The expansion of electrical transmission lines and the clean energy sector

The energy exchange examines the complex and critical interface between energy, money and technology. Experts will use their insights and forecasts to outline what energy is available to us, what costs are associated with this energy production and its use, and what technological innovations are changing the way we use the earth’s resources to shape the way we live to strengthen.

Over the past decade, electrical transmission companies have built their own power systems, mostly operating in vertical silos with local distribution.

But to be successful, the clean power sector needs federal subsidies and regional plans. President Joe Biden’s proposed $ 2.3 trillion infrastructure plan would help build higher-capacity, high-voltage transmission lines for more reliable wind and solar power generation, while expanded tax credits would help keep renewable energy costs down.

Rob Gramlich, founder and president of Grid Strategies LLC, a consulting firm focused on transmission and power market issues with a view to cost-effective decarbonization, and executive director of ACDG (Americans for Clean Energy), had a seat in the first Range the concerns and solutions needed.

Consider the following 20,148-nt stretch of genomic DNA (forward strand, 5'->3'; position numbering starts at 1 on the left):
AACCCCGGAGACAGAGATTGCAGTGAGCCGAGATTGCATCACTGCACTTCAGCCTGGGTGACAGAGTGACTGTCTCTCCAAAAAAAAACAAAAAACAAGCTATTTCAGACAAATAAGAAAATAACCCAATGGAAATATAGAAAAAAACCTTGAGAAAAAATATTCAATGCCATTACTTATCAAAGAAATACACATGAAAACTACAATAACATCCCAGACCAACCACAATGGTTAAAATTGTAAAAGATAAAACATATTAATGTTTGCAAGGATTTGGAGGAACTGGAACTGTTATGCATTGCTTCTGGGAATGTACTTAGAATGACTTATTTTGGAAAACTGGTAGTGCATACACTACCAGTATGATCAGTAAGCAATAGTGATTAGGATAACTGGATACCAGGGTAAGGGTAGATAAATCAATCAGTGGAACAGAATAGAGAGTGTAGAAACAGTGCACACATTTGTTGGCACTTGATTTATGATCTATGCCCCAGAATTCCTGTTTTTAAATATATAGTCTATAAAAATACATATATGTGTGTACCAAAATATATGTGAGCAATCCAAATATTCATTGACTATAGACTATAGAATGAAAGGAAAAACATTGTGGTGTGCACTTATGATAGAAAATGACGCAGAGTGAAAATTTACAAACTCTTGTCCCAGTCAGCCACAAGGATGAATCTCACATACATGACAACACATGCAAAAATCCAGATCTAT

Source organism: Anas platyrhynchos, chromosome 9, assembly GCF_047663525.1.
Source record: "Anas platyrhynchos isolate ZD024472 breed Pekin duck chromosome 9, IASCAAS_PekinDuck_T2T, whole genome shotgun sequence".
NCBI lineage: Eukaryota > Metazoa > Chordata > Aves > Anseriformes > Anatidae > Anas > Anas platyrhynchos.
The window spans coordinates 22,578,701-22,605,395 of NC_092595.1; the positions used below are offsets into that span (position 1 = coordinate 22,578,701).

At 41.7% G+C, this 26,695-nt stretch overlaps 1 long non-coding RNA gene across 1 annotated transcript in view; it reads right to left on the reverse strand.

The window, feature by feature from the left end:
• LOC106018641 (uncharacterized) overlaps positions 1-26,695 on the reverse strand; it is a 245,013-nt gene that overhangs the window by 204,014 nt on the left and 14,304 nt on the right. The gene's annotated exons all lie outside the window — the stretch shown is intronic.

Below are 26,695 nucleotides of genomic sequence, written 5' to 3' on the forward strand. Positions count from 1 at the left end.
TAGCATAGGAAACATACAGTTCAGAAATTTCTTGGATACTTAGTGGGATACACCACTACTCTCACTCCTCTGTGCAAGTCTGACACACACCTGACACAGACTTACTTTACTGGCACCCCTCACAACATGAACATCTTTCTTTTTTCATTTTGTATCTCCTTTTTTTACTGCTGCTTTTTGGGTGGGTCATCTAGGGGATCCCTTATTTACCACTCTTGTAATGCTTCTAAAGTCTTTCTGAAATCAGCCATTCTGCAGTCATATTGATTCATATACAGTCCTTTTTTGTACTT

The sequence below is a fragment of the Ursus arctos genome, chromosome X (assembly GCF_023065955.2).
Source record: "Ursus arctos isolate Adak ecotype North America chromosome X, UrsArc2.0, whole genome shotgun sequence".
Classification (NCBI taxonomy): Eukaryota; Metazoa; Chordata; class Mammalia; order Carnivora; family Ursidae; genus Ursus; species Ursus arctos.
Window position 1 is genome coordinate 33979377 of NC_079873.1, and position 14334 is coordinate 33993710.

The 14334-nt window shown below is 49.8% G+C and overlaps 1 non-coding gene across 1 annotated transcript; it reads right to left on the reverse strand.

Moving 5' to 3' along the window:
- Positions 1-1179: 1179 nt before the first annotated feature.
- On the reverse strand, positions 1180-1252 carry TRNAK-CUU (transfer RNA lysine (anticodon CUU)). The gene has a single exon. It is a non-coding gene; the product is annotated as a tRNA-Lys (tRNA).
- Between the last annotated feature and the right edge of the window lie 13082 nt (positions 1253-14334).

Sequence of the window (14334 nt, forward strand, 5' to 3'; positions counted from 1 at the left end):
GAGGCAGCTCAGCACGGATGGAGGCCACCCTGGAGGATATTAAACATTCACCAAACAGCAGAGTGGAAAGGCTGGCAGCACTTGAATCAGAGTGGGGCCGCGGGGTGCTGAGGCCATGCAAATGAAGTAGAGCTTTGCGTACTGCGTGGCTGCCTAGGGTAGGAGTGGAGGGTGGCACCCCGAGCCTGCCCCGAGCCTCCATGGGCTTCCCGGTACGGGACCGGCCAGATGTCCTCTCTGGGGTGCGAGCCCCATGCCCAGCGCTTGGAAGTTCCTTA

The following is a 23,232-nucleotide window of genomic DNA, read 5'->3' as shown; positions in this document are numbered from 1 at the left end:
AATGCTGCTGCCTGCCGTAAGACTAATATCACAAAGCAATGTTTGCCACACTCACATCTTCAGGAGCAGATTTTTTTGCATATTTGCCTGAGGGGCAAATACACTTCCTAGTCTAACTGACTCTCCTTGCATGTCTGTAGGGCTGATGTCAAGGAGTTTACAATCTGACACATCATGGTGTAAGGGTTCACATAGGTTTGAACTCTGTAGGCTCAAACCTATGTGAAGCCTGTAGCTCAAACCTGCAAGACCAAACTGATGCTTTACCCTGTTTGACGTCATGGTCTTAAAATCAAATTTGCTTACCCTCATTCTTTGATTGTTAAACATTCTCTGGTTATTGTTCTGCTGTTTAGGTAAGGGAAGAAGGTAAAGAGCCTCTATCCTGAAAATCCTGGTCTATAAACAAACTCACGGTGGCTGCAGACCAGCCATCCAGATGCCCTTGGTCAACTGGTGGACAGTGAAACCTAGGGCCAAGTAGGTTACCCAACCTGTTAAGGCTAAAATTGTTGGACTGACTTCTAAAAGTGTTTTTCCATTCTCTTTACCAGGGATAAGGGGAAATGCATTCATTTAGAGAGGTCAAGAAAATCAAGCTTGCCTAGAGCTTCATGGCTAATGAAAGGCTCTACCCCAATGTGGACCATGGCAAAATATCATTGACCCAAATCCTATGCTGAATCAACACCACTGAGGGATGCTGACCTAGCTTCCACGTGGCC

“They are relevant in the context of the infrastructure policy discussion here in Washington. If you put all of this together, you achieve a leverage effect and get particularly good energy output from transmission lines.” -Rob Grim

The Energy Exchange’s David Hidinger spoke to Gramlich about a shovel-ready report recently published by Grid Strategies in partnership with the Macro Grid Initiative and the ACDG that focused on 22 major transmission projects ready to go.

“They are relevant in the context of the infrastructure policy discussion here in Washington,” said Gramlich. The incentive to get them across the finish line is that they would increase renewable energies in the country by 50%. “When you put all of that together, you get a leverage effect and particularly good energy output from transmission lines.”

Right now, stakeholders have the same basic problem: “They’re giving the hat around and trying to get customers to sign up.”

Once deployed, Biden’s infrastructure plan will get employees to work in the near future. In the long term, Gramlich said, more lines will be needed in the regions to ensure that more utilities and regulated network operators are connected.

Follow us on social media for the latest B2B updates!

Twitter – @MarketScale
Facebook – facebook.com/marketscale
LinkedIn – linkedin.com/company/marketscale

Comments are closed.